Programming Pervasive Spaces

Dr. Sumi Helal, Ph.D.
Professor and Director

Pervasive and Mobile Computing Laboratory
Computer & Information Science & Engineering Department
University of Florida, Gainesville, FL 32611, USA

In principle, the entire world can exploit ubiquitous and pervasive systems to great societal benefits. In practice, however, there is as yet no fundamental basis or widely accepted programming models for such systems. There is also no established curriculum for teaching pervasive and sensor-based computing. In this talk, I will present our ongoing research efforts in defining and supporting programmable pervasive spaces. I will start by presenting our experience and lessons learnt in building "assistive environments" for the elderly, to demonstrate the need for space programmability and to define critical new requirements particular to pervasive spaces. I will then present ATLAS, a middleware architecture and a sensor platform that supports self-integration and enables SODA - a service-oriented programming model. I will show how ATLAS was used as the foundation on which we built and programmed the Gator Tech Smart House, and how it enabled pervasive application development, and scalable data collection and analysis. I will then delineate the limitations of SODA and present programming model extensions that address space and user safety as well as reliability and scalability. Finally, I will present our views of a possible ecosystem within which our programming models and system support can be used to promote the proliferation of programmable and manageable pervasive systems.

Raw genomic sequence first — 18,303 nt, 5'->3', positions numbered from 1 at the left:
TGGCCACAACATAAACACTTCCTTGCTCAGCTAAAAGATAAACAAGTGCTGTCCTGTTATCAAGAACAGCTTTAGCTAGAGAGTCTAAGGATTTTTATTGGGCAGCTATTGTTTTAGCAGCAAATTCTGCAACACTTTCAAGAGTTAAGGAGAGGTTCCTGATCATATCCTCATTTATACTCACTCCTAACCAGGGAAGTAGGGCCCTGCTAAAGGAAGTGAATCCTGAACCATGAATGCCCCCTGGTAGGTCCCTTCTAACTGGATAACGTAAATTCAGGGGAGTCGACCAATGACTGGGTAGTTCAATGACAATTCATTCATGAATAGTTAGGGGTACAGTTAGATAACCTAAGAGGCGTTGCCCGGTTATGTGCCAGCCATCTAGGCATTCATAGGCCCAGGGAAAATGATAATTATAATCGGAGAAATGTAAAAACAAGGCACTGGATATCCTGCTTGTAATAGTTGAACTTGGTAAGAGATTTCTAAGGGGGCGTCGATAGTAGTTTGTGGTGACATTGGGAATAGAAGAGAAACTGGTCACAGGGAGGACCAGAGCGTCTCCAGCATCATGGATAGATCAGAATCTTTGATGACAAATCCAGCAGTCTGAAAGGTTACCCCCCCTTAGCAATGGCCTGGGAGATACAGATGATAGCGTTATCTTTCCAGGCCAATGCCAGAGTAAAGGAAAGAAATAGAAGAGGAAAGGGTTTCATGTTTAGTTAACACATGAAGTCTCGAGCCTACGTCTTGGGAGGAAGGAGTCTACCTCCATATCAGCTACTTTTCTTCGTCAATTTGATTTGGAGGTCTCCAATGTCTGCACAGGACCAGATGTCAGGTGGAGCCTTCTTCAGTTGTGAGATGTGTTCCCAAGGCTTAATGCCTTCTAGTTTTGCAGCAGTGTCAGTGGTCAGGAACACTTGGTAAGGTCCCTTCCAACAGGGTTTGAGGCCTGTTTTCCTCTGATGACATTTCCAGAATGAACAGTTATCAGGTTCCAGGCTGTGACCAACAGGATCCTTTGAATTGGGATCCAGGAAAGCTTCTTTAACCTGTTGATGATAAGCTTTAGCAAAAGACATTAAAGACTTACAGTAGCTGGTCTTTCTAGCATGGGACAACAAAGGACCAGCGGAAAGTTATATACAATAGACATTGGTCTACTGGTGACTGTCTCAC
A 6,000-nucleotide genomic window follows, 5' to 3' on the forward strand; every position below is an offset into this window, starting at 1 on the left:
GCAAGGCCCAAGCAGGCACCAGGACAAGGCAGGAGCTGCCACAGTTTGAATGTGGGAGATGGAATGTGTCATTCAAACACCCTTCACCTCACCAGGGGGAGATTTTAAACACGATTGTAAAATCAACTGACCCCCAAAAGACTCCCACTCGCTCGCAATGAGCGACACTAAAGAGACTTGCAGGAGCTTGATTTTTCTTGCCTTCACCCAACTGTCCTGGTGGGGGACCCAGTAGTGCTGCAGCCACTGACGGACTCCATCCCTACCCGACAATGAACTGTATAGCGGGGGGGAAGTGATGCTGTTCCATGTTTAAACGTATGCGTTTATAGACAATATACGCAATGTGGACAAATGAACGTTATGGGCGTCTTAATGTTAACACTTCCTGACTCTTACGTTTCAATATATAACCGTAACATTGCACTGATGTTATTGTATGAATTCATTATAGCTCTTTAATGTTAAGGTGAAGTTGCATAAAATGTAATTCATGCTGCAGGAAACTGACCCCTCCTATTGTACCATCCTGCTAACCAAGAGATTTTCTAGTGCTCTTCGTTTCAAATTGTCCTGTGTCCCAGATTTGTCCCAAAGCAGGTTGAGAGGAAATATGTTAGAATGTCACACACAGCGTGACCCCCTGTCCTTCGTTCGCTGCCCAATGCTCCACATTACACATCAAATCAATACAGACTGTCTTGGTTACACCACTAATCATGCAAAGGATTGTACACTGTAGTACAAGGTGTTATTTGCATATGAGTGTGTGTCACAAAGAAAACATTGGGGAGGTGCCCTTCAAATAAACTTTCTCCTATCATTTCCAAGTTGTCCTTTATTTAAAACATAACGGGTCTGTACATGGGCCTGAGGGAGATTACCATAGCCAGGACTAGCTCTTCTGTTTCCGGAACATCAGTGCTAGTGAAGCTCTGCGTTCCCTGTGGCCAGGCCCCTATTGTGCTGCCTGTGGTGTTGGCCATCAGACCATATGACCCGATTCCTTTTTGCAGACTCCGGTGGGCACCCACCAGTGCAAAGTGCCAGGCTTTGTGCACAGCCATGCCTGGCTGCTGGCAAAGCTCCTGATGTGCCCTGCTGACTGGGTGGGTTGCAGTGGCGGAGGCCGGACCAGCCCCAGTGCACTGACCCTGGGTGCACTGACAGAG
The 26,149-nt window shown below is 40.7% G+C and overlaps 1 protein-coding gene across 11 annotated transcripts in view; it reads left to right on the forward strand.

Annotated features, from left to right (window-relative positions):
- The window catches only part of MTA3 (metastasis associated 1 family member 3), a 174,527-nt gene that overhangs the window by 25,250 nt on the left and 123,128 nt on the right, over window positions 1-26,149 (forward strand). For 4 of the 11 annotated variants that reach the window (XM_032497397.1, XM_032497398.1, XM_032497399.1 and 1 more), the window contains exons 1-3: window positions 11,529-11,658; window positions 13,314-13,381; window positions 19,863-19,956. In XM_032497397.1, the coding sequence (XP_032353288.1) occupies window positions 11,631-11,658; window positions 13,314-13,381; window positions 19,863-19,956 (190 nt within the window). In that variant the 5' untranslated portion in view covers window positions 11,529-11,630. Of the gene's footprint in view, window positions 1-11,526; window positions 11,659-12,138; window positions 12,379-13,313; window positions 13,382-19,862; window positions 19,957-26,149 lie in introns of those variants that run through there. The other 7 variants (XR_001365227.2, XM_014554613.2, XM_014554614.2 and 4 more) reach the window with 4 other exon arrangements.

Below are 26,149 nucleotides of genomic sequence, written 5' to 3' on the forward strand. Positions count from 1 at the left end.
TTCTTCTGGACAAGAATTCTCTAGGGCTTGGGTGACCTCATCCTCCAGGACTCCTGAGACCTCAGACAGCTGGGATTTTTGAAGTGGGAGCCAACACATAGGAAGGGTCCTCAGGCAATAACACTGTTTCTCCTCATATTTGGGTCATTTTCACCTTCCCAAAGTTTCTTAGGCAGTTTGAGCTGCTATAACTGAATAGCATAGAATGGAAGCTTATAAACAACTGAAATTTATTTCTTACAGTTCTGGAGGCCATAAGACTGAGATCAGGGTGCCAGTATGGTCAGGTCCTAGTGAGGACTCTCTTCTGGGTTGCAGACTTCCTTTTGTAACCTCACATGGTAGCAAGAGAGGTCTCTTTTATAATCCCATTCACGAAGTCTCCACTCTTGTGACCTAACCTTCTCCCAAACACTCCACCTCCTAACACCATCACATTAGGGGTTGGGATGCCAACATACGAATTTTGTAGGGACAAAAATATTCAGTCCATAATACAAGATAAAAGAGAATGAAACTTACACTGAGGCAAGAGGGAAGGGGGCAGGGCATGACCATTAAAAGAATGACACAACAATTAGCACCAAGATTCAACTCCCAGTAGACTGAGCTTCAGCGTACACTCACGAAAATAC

Sumi Helal is Professor in the CISE Department at the University of Florida, and Director of its Pervasive and Mobile Computing Laboratory. His active areas of research focus on understanding and enabling cyber-physical computing systems and their human-centric applications. Specifically he and his research team investigate middleware, programming models and methodologies, and scalability issues to define and support the entire lifecycle of pervasive spaces. From 2001-2207, Dr. Helal served as Director of Technology Development of the University of Florida Rehabilitating Engineering Research Center (RERC) on Aging and Independence. He is co-founder and Director of the Gator Tech Smart House, a large ongoing project aiming at creating technological breakthroughs that will allow the Smart Home Concept to be successfully commercialized (creating the "Smart Home in a Box" concept). He is a co-founder and an editorial board member of the IEEE Pervasive Computing magazine. He is also the Editor of the magazine's column on Standards, Tools and Emerging Technologies. He currently serves as Associate Editor in Chief of the IEEE Computer magazine and serves on the editorial board of the IEEE Pervasive Computing magazine. He published extensively and is inventor/co-inventor of 6 issued patents and 10 pending patent applications. He has been a senior member of the Institute of Electrical and Electronics Engineers (IEEE) since October 2000. Dr. Helal organized over 20 IEEE/ACM conferences as General or Program Chair. In 2009 he was General Chair of the ACM International Conference on Ubiquitous Computing. Dr. Helal earned his B.E. and M.E. degrees in Computer Science and Engineering from Alexandria University, Egypt, in 1982 and 1985 respectively. He earned his Ph.D. in Computer Sciences from Purdue University in 1991. Before joining the University of Florida, he held academic and industrial research positions at the University of Texas at Arlington, Purdue University and MCC, in Austin, Texas.